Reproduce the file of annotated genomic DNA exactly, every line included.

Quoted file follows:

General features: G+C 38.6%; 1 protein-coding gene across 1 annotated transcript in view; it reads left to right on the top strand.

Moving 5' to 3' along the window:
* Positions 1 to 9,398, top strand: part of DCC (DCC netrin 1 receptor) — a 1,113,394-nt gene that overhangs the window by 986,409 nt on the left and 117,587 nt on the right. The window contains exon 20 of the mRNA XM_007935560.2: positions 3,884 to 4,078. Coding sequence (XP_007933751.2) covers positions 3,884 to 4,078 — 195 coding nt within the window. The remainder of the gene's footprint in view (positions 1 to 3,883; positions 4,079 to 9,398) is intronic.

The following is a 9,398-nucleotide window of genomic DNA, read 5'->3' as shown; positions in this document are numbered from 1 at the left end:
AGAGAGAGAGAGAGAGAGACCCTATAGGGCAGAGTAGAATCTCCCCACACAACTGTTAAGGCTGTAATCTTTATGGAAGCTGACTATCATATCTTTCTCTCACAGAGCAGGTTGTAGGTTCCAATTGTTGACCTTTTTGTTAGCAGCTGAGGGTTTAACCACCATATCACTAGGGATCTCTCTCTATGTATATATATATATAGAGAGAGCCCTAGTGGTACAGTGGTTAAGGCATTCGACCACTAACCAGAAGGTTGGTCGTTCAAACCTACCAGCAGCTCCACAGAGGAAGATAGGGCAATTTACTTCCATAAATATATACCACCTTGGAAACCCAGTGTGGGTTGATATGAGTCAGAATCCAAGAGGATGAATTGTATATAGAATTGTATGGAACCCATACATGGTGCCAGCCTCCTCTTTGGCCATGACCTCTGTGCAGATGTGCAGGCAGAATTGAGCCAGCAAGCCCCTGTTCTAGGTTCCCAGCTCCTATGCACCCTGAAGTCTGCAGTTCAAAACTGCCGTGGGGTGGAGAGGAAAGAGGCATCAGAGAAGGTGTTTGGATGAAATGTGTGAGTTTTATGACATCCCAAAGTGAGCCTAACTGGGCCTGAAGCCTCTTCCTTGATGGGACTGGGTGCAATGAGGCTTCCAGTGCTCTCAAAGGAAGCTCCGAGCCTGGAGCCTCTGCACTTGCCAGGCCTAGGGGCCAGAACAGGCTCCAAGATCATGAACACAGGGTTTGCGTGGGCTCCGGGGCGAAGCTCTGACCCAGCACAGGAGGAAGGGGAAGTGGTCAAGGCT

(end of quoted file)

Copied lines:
General features: G+C 38.6%; 1 protein-coding gene across 1 annotated transcript in view; it reads left to right on the top strand.

Moving 5' to 3' along the window:
* Positions 1 to 9,398, top strand: part of DCC (DCC netrin 1 receptor) — a 1,113,394-nt gene that overhangs the window by 986,409 nt on the left and 117,587 nt on the right. The window contains exon 20 of the mRNA XM_007935560.2: positions 3,884 to 4,078. Coding sequence (XP_007933751.2) covers positions 3,884 to 4,078 — 195 coding nt within the window. The remainder of the gene's footprint in view (positions 1 to 3,883; positions 4,079 to 9,398) is intronic.

The following is a 9,398-nucleotide window of genomic DNA, read 5'->3' as shown; positions in this document are numbered from 1 at the left end:
AGAGAGAGAGAGAGAGAGACCCTATAGGGCAGAGTAGAATCTCCCCACACAACTGTTAAGGCTGTAATCTTTATGGAAGCTGACTATCATATCTTTCTCTCACAGAGCAGGTTGTAGGTTCCAATTGTTGACCTTTTTGTTAGCAGCTGAGGGTTTAACCACCATATCACTAGGGATCTCTCTCTATGTATATATATATATAGAGAGAGCCCTAGTGGTACAGTGGTTAAGGCATTCGACCACTAACCAGAAGGTTGGTCGTTCAAACCTACCAGCAGCTCCACAGAGGAAGATAGGGCAATTTACTTCCATAAATATATACCACCTTGGAAACCCAGTGTGGGTTGATATGAGTCAGAATCCAAGAGGATGAATTGTATATAGAATTGTATGGAACCCATACATGGTGCCAGCCTCCTCTTTGGCCATGACCTCTGTGCAGATGTGCAGGCAGAATTGAGCCAGCAAGCCCCTGTTCTAGGTTCCCAGCTCCTATGCACCCTGAAGTCTGCAGTTCAAAACTGCCGTGGGGTGGAGAGGAAAGAGGCATCAGAGAAGGTGTTTGGATGAAATGTGTGAGTTTTATGACATCCCAAAGTGAGCCTAACTGGGCCTGAAGCCTCTTCCTTGATGGGACTGGGTGCAATGAGGCTTCCAGTGCTCTCAAAGGAAGCTCCGAGCCTGGAGCCTCTGCACTTGCCAGGCCTAGGGGCCAGAACAGGCTCCAAGATCATGAACACAGGGTTTGCGTGGGCTCCGGGGCGAAGCTCTGACCCAGCACAGGAGGAAGGGGAAGTGGTCAAGGCT